Access may be improved significantly through practice optimization, and by employing the principles of advanced access. Advanced access is appointment availability that reflects the real-time demand of patients and, therefore, reduces or eliminates queuing. It is a philosophy that focuses on “doing today’s work today.” However, it is more than just changing the schedule. It is an innovative way of thinking about patient care. It emphasizes improvement of the total care experience, from the initial telephone call to follow-up care. Advanced access works because it predicts demand and then focuses on maximizing daily capacity so that daily demand can be met. It also does not occur in a vacuum. It requires that the processes in a practice be reviewed and often modified. 

Here are five tried and true principles:

1. Understand Your Demand and Capacity

It is well known that Monday is always the day of highest demand for primary care providers (or Tuesday after a three-day weekend). Tuesday often has the second greatest demand, and demand on Wednesday through Friday is about equal. Most patients would appreciate some early evening and weekend availability too. We also know that winter flu season is the busiest time of year and that if a practice performs school physicals, July and August will have greater demand.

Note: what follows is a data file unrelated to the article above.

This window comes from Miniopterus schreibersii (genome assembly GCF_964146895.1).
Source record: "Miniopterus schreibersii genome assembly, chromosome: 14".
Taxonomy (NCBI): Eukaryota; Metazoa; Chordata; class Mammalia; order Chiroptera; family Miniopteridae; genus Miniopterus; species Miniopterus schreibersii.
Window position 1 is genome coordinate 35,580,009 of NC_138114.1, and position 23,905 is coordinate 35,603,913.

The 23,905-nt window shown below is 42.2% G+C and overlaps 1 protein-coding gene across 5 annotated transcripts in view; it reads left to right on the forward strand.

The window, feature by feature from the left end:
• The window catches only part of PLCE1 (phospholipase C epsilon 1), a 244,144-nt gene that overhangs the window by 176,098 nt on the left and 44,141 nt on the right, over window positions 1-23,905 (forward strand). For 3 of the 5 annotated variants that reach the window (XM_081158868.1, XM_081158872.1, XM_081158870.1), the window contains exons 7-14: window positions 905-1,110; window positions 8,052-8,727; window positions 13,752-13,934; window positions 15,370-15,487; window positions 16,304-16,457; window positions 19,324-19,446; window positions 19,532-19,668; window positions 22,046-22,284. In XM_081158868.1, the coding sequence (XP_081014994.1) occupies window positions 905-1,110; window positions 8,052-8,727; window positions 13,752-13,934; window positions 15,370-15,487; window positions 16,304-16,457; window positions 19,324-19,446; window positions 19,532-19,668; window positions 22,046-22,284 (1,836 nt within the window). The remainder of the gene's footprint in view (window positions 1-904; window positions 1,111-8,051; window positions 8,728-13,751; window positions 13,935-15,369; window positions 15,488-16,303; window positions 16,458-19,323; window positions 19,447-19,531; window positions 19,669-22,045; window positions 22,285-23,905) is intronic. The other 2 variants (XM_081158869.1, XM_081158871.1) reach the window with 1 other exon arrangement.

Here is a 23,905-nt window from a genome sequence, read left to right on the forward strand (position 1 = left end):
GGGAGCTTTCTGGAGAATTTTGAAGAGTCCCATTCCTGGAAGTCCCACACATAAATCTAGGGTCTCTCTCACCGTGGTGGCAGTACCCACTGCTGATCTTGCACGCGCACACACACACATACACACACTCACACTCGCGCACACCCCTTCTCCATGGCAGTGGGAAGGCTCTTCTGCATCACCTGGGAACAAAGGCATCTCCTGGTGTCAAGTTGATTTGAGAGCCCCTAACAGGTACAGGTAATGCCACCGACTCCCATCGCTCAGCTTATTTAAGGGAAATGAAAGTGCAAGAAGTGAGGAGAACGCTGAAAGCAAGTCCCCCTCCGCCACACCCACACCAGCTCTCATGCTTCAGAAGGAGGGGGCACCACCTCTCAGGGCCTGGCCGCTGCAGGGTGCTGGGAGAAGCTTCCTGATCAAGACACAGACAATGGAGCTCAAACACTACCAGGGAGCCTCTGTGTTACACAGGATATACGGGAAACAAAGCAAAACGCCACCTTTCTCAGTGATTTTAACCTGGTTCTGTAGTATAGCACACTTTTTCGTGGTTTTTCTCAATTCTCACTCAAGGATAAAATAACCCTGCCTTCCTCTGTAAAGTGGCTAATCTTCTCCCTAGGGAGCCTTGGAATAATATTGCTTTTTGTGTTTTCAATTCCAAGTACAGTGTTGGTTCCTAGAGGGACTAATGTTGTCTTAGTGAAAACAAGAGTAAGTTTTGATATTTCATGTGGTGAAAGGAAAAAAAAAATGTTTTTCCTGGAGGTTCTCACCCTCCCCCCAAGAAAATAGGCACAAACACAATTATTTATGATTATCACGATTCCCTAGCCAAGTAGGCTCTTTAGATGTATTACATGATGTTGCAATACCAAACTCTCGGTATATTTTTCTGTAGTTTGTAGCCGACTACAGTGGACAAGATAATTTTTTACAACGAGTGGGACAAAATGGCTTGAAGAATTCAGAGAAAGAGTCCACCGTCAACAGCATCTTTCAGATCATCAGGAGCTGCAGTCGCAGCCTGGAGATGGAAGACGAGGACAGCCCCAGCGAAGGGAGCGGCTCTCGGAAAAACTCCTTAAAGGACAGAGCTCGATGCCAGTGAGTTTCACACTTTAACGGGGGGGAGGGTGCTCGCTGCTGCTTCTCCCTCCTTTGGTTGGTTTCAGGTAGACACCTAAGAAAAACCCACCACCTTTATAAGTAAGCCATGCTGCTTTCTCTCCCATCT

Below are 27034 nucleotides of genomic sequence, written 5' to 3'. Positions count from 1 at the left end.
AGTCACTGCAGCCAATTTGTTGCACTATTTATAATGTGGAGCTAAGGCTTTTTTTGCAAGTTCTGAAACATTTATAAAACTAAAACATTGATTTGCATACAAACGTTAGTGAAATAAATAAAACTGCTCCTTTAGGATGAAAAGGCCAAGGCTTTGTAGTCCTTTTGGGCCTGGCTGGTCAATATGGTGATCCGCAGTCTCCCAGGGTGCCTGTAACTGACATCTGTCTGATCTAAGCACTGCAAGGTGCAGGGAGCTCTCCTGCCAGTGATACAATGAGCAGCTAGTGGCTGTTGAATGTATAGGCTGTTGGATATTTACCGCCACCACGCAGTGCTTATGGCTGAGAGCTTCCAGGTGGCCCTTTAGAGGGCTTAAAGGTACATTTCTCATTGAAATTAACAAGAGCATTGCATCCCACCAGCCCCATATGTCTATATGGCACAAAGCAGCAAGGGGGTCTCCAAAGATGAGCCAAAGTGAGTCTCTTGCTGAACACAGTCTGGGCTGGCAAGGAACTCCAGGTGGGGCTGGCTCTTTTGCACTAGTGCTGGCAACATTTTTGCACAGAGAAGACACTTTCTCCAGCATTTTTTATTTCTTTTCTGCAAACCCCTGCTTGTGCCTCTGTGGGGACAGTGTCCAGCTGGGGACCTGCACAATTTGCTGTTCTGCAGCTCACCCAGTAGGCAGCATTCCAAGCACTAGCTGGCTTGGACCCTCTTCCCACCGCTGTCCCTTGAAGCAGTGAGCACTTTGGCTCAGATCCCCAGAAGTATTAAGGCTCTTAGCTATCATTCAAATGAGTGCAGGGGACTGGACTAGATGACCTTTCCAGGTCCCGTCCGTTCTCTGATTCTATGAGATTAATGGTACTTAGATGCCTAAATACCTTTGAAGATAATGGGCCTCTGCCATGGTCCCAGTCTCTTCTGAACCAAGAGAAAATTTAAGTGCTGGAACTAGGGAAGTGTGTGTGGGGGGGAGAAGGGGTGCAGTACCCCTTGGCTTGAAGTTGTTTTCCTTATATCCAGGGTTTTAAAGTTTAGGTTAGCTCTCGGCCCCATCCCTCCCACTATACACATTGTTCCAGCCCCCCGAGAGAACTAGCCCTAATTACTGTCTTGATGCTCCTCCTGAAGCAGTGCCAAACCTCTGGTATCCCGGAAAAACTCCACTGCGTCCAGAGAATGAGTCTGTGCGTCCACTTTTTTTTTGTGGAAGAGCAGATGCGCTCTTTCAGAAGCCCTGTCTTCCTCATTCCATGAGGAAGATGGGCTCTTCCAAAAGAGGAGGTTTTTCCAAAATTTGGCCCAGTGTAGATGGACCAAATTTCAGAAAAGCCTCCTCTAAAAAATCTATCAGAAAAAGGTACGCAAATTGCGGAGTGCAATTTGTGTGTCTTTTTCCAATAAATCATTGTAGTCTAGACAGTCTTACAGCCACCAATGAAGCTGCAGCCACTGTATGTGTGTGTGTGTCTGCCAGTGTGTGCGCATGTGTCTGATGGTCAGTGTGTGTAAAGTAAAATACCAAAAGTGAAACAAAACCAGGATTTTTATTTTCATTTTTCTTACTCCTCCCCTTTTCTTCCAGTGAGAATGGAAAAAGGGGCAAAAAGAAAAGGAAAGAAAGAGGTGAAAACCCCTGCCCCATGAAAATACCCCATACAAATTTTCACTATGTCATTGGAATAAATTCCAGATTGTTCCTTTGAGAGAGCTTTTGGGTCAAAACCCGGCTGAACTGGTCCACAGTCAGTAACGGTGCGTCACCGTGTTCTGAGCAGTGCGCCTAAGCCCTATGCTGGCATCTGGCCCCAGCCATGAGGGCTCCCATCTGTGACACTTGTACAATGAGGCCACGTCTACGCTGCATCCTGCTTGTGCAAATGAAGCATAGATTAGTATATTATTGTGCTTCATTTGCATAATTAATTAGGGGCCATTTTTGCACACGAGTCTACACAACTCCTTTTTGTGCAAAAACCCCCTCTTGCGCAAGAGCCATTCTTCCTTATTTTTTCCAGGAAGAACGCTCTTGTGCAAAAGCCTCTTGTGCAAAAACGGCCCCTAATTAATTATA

Does your provider capacity match patient demand?  Do you maximize provider availability for your high-demand hours?  You may find that you have too many physicians working mid-day Thursday and not enough on Monday morning. Talk with your providers about the mismatch of appointment availability to the known hours of patient demand. Let them work out a fair distribution within the parameters you give them. Most of the redistribution can often be accomplished voluntarily. Provider vacations can be managed to minimize coverage holes at times of greatest demand.